Wairoa doesn't want Wellington to solve its social ills anymore.
It wants to solve them itself.
Community leaders had the ears of the Government on Tuesday, when a delegation headed from the small Hawke's Bay town to Parliament.
At least 10 community leaders, including the mayor, a councillor, iwi representatives and a rangatahi representative spoke to ministers, with a showcase involving about 40-50 people from the town, and another 40 or so expats.
Mayor of Wairoa, Craig Little, said it was probably the first time such a big delegation had headed to Parliament from any town, let alone one the size of Wairoa.
The delegation was proposing a community trust which would invest in innovation in the town.
The trust would receive funds from government and other sources, and funnel them into community groups and businesses.
Little said ministers had seemed receptive to what the Wairoa leaders were saying.
"We're amazing little town, we do some wonderful stuff, but there are people who should not be in the state they are, they are falling through the woodwork ... and a lot of people"
He said Ikāroa-Rawhiti MP Meka Whaitiri had come up with the idea for a delegation to attend Parliament when she saw the work being done through a community partnership group which had groups including council, iwi, the DHB, education sector and Work and Income around the table.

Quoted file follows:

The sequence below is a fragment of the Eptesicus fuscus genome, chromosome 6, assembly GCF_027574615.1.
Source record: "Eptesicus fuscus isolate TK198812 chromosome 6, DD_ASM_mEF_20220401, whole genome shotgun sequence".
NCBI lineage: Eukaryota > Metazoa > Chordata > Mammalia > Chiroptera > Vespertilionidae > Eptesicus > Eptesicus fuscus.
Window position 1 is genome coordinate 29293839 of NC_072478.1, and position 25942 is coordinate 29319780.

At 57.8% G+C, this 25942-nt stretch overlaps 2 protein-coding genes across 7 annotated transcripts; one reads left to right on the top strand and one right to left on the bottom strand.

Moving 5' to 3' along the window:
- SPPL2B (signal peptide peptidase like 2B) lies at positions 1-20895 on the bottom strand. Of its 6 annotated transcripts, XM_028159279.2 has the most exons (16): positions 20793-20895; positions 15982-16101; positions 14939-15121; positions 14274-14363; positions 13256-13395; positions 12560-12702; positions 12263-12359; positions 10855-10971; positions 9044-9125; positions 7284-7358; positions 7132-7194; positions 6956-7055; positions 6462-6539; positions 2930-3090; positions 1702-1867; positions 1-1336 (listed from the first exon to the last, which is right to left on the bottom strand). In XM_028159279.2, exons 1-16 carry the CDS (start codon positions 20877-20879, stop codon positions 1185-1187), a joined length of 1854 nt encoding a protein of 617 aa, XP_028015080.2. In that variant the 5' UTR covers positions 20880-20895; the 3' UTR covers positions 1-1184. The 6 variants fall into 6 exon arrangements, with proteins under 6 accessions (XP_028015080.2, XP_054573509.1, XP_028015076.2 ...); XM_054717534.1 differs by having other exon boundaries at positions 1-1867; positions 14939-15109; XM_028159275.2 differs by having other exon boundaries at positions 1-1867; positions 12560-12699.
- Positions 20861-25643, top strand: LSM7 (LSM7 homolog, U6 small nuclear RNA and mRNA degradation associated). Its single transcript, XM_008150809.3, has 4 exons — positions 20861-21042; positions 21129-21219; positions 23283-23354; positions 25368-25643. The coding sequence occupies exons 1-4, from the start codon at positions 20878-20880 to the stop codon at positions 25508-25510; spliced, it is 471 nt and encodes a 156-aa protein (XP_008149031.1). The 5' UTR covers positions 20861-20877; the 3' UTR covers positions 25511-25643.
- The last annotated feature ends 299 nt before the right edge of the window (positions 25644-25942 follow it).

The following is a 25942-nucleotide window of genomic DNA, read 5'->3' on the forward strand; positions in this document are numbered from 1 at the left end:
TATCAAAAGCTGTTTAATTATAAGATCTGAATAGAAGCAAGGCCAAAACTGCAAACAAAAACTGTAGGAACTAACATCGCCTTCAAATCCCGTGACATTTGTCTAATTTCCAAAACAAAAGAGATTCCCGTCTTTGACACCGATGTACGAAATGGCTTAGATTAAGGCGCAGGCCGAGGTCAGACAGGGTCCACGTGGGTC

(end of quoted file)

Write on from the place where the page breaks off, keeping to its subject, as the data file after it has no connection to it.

Ministers David Parker, Nanaia Mahuta, Peeni Henare and Tracey Martin all attended as well as advisors from the offices of Shane Jones, Willie Jackson and Phil Twyford.
Whaitiri said that Wairoa had been forgotten under previous governments.
"For many a decade from a lot of governments they seem to think that a top down approach in Wairoa will make a difference and it's been shown that it doesn't.
"So here is the community themselves talking the bull by the horns to say 'actually that won't even work for us but hey, we've got some ideas of what will work for us'."
She said housing, health, education and lack of jobs were critical issues raised by the leaders with ministers.
"They thought a way forward was ensuring that local solutions come from the local community."
Whaitiri said unfortunately there were many "Wairoas" in New Zealand.
"Rural provincial communities are doing amazing things often on the smell of an oily rag, and they are just so resilient."
She said she hoped Tuesday's event could be a leading light for other rural towns across New Zealand, to see they could come to Wellington and work with government to address their needs.
According to the report presented to ministers, 12.3 per cent of adults in Wairoa are jobseekers, compared to 4.3 per cent nationally.
The town has a 2.5 per cent higher teen pregnancy rate than the rest of Hawke's Bay, 50 per cent higher chronic illness rates and higher levels of intentional self-harm.